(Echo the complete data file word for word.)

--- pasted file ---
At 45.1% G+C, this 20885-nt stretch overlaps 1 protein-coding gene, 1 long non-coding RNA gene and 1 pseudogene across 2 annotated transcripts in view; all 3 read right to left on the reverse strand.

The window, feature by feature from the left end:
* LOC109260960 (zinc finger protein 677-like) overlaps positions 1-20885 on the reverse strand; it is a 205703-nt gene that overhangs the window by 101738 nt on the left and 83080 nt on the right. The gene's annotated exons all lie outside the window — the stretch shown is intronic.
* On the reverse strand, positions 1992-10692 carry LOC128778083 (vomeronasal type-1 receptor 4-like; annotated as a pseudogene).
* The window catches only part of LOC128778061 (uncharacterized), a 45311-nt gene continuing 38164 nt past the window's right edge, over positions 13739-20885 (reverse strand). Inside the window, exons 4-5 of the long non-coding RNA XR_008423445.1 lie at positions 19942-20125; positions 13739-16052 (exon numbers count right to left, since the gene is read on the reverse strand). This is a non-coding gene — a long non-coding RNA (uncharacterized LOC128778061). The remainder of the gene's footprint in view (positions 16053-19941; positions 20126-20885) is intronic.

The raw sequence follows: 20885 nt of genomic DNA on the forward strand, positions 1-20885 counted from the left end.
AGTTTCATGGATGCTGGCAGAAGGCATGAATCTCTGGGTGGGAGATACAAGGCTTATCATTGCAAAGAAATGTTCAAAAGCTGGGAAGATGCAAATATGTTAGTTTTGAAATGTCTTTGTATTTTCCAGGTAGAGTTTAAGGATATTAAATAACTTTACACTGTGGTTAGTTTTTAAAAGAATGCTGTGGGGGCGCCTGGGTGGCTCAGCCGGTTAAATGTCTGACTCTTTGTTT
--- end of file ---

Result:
At 45.1% G+C, this 20885-nt stretch overlaps 1 protein-coding gene, 1 long non-coding RNA gene and 1 pseudogene across 2 annotated transcripts in view; all 3 read right to left on the reverse strand.

The window, feature by feature from the left end:
* LOC109260960 (zinc finger protein 677-like) overlaps positions 1-20885 on the reverse strand; it is a 205703-nt gene that overhangs the window by 101738 nt on the left and 83080 nt on the right. The gene's annotated exons all lie outside the window — the stretch shown is intronic.
* On the reverse strand, positions 1992-10692 carry LOC128778083 (vomeronasal type-1 receptor 4-like; annotated as a pseudogene).
* The window catches only part of LOC128778061 (uncharacterized), a 45311-nt gene continuing 38164 nt past the window's right edge, over positions 13739-20885 (reverse strand). Inside the window, exons 4-5 of the long non-coding RNA XR_008423445.1 lie at positions 19942-20125; positions 13739-16052 (exon numbers count right to left, since the gene is read on the reverse strand). This is a non-coding gene — a long non-coding RNA (uncharacterized LOC128778061). The remainder of the gene's footprint in view (positions 16053-19941; positions 20126-20885) is intronic.

The raw sequence follows: 20885 nt of genomic DNA on the forward strand, positions 1-20885 counted from the left end.
AGTTTCATGGATGCTGGCAGAAGGCATGAATCTCTGGGTGGGAGATACAAGGCTTATCATTGCAAAGAAATGTTCAAAAGCTGGGAAGATGCAAATATGTTAGTTTTGAAATGTCTTTGTATTTTCCAGGTAGAGTTTAAGGATATTAAATAACTTTACACTGTGGTTAGTTTTTAAAAGAATGCTGTGGGGGCGCCTGGGTGGCTCAGCCGGTTAAATGTCTGACTCTTTGTTT